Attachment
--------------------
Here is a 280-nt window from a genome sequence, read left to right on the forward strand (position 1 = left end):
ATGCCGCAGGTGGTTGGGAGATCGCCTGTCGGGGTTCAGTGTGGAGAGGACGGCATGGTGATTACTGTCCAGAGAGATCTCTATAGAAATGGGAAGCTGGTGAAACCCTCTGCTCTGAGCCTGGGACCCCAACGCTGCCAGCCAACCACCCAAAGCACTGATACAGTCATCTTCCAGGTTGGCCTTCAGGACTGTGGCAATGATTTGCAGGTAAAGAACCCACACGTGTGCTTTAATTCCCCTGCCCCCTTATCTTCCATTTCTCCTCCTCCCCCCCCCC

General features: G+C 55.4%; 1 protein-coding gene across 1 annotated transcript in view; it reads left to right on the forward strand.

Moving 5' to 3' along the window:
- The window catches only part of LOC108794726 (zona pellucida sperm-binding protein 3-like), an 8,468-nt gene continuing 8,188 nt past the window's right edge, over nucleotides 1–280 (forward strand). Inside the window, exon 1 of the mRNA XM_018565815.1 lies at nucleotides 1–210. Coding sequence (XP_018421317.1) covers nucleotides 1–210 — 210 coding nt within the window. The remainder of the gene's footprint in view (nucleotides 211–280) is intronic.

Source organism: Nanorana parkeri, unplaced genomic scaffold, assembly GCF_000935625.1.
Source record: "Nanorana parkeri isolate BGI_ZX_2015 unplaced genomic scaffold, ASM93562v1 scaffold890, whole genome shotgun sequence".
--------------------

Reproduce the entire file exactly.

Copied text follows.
Here is a 280-nt window from a genome sequence, read left to right on the forward strand (position 1 = left end):
ATGCCGCAGGTGGTTGGGAGATCGCCTGTCGGGGTTCAGTGTGGAGAGGACGGCATGGTGATTACTGTCCAGAGAGATCTCTATAGAAATGGGAAGCTGGTGAAACCCTCTGCTCTGAGCCTGGGACCCCAACGCTGCCAGCCAACCACCCAAAGCACTGATACAGTCATCTTCCAGGTTGGCCTTCAGGACTGTGGCAATGATTTGCAGGTAAAGAACCCACACGTGTGCTTTAATTCCCCTGCCCCCTTATCTTCCATTTCTCCTCCTCCCCCCCCCC

General features: G+C 55.4%; 1 protein-coding gene across 1 annotated transcript in view; it reads left to right on the forward strand.

Moving 5' to 3' along the window:
- The window catches only part of LOC108794726 (zona pellucida sperm-binding protein 3-like), an 8,468-nt gene continuing 8,188 nt past the window's right edge, over nucleotides 1–280 (forward strand). Inside the window, exon 1 of the mRNA XM_018565815.1 lies at nucleotides 1–210. Coding sequence (XP_018421317.1) covers nucleotides 1–210 — 210 coding nt within the window. The remainder of the gene's footprint in view (nucleotides 211–280) is intronic.

Source organism: Nanorana parkeri, unplaced genomic scaffold, assembly GCF_000935625.1.
Source record: "Nanorana parkeri isolate BGI_ZX_2015 unplaced genomic scaffold, ASM93562v1 scaffold890, whole genome shotgun sequence".